Slowly, Painfully, Firms Recognize Losses From Oil and Gas Deals

By March 28, 2016October 29th, 2018In the News

Private Equity Analyst

Oil prices began their steady decline in 2014, but many private equity firms, including Riverstone Holdings, are only beginning to register the pain.

Riverstone affiliate Riverstone Energy Ltd. marked down the fourth-quarter value of certain portfolio companies, recognizing losses on paper for the first time since oil and gas prices began sliding in the summer of 2014. Amid deepening distress in the oil and gas sector, energy investors, including EIG Global Energy Partners, EnCap Investments, Pine Brook and Energy & Minerals Group, also have taken various steps to recognize and mitigate potential losses from their investments.

These steps come in a variety of forms. Some firms have opted to pump more capital into their portfolio companies or sought alternative financing to buy time until oil prices recover. Others have walked away from money-losing investments, particularly if they do not have much equity committed to the companies. Accountants and investors said, however, there is no standardized approach to recognizing losses. Falling valuations for energy companies also are encouraging some buyers and sellers in the energy sector to start transacting, after a hiatus in deal activity driven by commodity price volatility.

Should I Stay or Should I Go?

The oil price slump has left few, if any, private equity investors in the sector unscathed, forcing some firms to make difficult choices.

The most recent weekly restructuring watch list from S&P Capital IQ‘s Leveraged Commentary and Data unit features 44 distressed companies across all industries, and about half of the companies are in the energy sector. Of those energy companies, seven are backed by private equity firms.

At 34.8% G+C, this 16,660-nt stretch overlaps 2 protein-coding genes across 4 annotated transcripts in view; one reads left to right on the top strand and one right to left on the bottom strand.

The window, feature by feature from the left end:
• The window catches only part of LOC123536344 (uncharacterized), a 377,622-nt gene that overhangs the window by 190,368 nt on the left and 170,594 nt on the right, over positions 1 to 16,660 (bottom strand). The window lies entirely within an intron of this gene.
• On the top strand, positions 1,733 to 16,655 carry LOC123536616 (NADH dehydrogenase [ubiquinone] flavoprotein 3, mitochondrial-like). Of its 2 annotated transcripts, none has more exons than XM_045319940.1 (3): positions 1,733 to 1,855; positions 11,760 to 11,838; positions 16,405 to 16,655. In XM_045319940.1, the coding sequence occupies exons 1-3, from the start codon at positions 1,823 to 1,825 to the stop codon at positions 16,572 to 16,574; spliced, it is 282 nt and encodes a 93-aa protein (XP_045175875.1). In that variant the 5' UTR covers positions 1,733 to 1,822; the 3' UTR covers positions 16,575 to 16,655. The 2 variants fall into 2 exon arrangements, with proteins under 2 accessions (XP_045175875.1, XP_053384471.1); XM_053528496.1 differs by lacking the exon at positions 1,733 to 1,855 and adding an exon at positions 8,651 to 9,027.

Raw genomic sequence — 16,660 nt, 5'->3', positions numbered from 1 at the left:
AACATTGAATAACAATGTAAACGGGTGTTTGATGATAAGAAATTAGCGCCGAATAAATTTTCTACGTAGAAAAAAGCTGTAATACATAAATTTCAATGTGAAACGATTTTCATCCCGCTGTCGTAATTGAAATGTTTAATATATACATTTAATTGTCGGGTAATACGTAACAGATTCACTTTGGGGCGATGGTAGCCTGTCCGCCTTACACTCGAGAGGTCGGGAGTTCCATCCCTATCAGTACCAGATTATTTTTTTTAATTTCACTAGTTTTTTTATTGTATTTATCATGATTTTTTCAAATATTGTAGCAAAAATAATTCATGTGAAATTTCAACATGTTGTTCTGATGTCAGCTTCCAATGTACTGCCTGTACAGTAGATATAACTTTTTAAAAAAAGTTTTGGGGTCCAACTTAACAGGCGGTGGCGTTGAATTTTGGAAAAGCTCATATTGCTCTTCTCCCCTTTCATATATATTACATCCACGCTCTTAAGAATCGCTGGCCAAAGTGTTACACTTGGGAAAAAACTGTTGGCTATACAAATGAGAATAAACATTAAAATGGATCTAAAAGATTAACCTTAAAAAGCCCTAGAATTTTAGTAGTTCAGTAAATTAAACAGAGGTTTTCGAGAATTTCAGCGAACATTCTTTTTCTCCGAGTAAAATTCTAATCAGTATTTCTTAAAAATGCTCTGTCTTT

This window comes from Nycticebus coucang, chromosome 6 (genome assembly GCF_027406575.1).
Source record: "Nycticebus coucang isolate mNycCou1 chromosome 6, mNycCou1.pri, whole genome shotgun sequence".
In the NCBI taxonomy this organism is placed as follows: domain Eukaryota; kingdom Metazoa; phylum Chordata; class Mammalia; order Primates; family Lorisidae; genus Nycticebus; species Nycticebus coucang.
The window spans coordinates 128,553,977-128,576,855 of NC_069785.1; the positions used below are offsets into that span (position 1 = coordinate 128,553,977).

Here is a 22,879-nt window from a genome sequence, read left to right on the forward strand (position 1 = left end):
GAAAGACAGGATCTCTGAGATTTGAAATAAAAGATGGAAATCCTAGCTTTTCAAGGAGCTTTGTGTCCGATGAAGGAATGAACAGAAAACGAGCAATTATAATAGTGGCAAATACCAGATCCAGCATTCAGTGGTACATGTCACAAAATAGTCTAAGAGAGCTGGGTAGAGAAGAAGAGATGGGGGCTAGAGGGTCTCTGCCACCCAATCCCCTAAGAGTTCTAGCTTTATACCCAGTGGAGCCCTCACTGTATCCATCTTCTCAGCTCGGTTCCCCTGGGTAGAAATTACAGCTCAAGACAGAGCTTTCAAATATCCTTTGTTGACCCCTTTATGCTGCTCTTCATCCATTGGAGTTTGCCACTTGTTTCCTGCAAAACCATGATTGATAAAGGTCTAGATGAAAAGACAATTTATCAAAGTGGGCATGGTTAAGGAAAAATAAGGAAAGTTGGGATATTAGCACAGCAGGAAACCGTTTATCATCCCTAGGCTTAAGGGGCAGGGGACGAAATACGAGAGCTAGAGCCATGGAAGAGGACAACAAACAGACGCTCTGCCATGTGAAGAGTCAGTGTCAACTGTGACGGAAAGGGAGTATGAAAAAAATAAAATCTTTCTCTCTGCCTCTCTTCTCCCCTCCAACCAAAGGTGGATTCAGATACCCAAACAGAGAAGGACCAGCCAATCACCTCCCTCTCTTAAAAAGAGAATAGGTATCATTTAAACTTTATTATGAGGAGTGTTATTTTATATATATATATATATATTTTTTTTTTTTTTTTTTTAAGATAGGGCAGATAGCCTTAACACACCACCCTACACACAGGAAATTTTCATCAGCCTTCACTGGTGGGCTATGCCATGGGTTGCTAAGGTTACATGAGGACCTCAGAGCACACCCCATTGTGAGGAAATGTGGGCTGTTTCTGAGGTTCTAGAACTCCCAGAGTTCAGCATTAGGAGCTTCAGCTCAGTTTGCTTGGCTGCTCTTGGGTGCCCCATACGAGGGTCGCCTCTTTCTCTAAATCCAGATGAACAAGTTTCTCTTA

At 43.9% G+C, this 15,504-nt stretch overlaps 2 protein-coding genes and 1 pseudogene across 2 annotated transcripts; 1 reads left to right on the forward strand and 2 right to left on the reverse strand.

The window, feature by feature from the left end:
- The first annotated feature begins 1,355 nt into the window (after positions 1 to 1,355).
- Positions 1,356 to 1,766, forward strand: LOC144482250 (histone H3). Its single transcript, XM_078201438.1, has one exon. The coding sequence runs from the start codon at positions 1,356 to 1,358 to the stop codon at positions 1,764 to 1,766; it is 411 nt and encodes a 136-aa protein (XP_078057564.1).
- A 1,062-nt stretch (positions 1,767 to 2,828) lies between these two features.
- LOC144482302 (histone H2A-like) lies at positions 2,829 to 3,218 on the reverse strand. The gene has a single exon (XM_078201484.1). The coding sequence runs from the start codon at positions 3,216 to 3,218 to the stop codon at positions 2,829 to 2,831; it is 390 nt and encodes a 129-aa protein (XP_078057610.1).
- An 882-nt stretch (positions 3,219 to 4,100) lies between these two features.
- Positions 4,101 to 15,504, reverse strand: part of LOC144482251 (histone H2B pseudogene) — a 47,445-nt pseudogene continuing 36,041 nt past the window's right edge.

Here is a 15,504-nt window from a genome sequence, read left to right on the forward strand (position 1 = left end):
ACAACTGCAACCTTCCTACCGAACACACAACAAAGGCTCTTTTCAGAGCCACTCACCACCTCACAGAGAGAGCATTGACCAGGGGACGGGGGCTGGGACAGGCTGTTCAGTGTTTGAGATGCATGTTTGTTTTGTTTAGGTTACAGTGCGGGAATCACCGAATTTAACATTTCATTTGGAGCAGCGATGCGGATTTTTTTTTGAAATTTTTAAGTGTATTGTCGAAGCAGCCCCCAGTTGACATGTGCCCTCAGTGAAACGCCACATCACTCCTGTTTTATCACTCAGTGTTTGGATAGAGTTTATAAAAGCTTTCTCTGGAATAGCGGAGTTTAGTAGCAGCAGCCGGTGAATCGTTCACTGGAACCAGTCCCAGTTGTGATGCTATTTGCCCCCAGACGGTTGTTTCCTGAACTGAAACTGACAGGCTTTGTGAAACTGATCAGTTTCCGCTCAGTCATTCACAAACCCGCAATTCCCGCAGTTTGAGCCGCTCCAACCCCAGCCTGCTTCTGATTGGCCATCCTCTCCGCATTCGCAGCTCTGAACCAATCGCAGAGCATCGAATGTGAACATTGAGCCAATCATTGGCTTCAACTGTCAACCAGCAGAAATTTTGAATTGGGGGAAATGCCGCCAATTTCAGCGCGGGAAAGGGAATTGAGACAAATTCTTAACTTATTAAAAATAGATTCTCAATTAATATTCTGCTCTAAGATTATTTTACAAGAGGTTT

PE-Backed Energy Companies on S&P LCD’s Restructuring WatchIn mid-March, for example, natural gas processor Southcross Energy Partners LP said its private equity-backed holding company would seek chapter 11 protection. The collapse of the holding company, backed by EIG, Tailwater Capital and Charlesbank Capital Partners, signals distress in the energy industry has expanded beyond the exploration and production sector into the comparatively insulated midstream space.

“We don’t need to speculate,” said Oleg Mikhailov, partner and managing director at the Boston Consulting Group. “We just need to look at how the debt of some of these companies has traded…We have a few walking dead out there.”

In the face of deepening distress, firms must sometimes decide whether to contribute more capital to their portfolio companies or, in some cases, walk away from them entirely.

Some firms have taken advantage of the shrinking valuations of their own portfolio companies by increasing their stakes in those businesses. Riverstone Energy, which marked down the valuations of several of its portfolio companies, last year participated in a capital raise by its portfolio company Canadian International Oil Corp. by investing $68 million “on very attractive terms,” bringing Riverstone Energy’s stake in the company to 35% on a fully diluted basis.

Pine Brook and EnCap, meanwhile, decided not to invest additional equity in oil and gas explorer and producer Common Resources III LLC as commodity prices remain consistently low, putting Common Resources in runoff mode.